Zvamaida Murwira Senior Reporter—
Togolese President Mr Faure Gnassingbe arrived in Zimbabwe yesterday to invite African Union chairperson President Mugabe to chair the continental body’s forthcoming Maritime Security and Development conference to be held in Togo’s capital Lome in November. Mr Gnassingbe held a two-hour meeting with President Mugabe at State House in Harare where they discussed the forthcoming conference and bilateral issues.
Briefing journalists soon after the meeting, Mr Gnassingbe said the conference was set to benefit immensely from President Mugabe’s wisdom. “Under his chairmanship, the AU has accepted to organise a conference on Maritime Security and Safety. “The conference on Maritime Security and Safety relates to issues of piracy that have become a serious problem for Africa,” said Mr Gnassingbe speaking through an interpreter.
“There is a problem of piracy, illegal fishing, drug trafficking, human trafficking, arms trafficking, pollution of our waters in our seas. “This conference will take place in Lome, Togo from November 1 to 7 this year. “And during this conference, we will also talk about the issue of illegal immigrants from Africa to Europe. It has actually become a burning problem especially in countries in West Africa. I have said to President Mugabe that I will be happy to welcome him at this conference, that he can chair this conference so that he can use his wisdom for the success of this conference.”
The AU Conference on Maritime Security and Development will draw Heads of State and Government, regional economic communities, institutions specialising in maritime and related activities, and Africa’s development partners. Asked about the other issues they discussed, Mr Gnassingbe said they spoke about how best they can explore and improve bilateral relations between the two countries.
“You know, this is my first official visit to Zimbabwe. We discussed economic co-operation with Zimbabwe. I have requested President Mugabe, if Zimbabwe could assist Togo in reconstructing its wildlife and fauna for tourism purposes. The President was even kind enough to invite me for a State visit. And I think it will be during my State visit when we will have an opportunity to discuss how we can economically develop together,” he said.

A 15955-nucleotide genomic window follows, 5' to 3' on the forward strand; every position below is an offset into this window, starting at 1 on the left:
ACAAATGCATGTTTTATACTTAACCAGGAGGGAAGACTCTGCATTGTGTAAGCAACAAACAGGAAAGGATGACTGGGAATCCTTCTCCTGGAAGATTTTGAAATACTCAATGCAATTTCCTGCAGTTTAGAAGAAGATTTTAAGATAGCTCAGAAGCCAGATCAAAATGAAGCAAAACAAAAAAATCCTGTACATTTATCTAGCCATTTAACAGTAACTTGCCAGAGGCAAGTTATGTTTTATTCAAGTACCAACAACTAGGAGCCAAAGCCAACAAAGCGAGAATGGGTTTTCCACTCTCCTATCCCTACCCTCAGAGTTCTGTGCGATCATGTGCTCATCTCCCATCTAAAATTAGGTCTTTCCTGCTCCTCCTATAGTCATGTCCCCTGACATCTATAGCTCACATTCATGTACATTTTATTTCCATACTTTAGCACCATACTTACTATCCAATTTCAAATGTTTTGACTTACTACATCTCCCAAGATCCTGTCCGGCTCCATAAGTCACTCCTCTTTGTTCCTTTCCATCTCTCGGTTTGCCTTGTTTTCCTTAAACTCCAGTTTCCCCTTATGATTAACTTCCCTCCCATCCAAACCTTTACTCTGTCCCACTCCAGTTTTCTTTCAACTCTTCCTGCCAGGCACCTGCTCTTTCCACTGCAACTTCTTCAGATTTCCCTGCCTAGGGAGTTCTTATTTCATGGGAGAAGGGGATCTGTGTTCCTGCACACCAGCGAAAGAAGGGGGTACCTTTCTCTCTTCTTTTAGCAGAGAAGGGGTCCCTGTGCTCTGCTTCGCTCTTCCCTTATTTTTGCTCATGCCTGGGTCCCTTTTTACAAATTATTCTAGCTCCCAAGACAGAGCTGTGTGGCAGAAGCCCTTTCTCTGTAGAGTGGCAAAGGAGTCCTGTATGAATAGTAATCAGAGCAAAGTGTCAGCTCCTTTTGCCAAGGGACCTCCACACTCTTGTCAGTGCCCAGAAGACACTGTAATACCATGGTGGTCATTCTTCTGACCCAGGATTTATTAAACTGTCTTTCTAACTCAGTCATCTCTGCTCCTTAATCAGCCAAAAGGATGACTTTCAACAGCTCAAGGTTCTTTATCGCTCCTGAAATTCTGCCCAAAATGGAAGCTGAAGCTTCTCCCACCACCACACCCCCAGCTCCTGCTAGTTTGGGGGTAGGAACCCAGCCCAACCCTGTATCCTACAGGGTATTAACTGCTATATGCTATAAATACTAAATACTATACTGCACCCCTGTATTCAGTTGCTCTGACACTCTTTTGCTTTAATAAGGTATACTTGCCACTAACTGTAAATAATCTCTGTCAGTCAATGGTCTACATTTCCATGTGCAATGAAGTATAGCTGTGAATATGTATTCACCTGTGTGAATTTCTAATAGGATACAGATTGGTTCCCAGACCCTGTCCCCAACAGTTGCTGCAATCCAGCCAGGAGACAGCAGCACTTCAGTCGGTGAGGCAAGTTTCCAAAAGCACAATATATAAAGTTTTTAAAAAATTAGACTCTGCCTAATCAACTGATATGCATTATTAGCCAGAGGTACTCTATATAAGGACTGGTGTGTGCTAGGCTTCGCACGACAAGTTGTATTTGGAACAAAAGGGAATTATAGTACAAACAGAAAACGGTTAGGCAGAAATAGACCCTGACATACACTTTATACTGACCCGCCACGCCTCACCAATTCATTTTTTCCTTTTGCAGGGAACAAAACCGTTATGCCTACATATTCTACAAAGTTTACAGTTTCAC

Yesterday’s meeting was also attended by Vice Presidents, Emmerson Mnangagwa, Phelekezela Mphoko, Foreign Affairs Minister Simbarashe Mumbengegwi, Agriculture, Mechanisation and Irrigation Development Minister Dr Joseph Made. Meanwhile, Zimbabwe and Togo agreed to share experiences on ICT developments including training in telecommunications, Information Communication Technology Minister Supa Mandiwanzira said after meeting his Togolese counterpart Cina Lawson in Harare yesterday.
Minister Mandiwanzira said it was important to convert political relations between the two countries into economic benefits.
“I have agreed with Minister Lawson that we must take the relationship between President Mugabe and His Excellency the President of Togo (Faure Gnassingbe) as ministers and convert it into economic relationship between our two ICT ministries. She was telling me that the President has a lot of support in Togo.”
Minister Mandiwanzira said Minister Lawson intimated that her country was making huge investments in ICTs and was willing to learn from Zimbabwe.
“She has suggested that we look at areas of cooperation which include training,” he said. “We told her that TelOne here runs the only training institution to train telecommunications engineers. “She is excited about that possibility and she would like to see whether we can create a relationship where Togolese people can come into Zimbabwe for telecommunication training.”
In this regard, Minister Mandiwanzira said, Minister Lawson invited him to Togo. President Gnassingbe was welcomed at Harare International Airport by VP Mphoko, Minister Mumbengegwi, Minister Made, Defence Minister Sydney Sekeramayi, Information Communication Technology, Postal and Courier Services Minister Supa Mandiwanzira and other senior Government officials.
In May this year, President Gnassingbe sent a special envoy with an invitation for the Lome conference. Togolese Foreign Minister, Mr Robert Dussey was received by VP Mnangagwa at his Munhumutapa offices. Togo offered to host the conference during the 23rd Ordinary Session of the African Union Summit in Equatorial Guinea last year.
While incidents of maritime piracy have decreased globally in recent years, the West African coast has recorded an increase especially in the Gulf of Guinea. Studies show pirate attacks in the Gulf of Guinea increased by 33 percent in 2013. According to the International Maritime Bureau, the annual cost of piracy to the global economy ranges between $7 and $12 billion.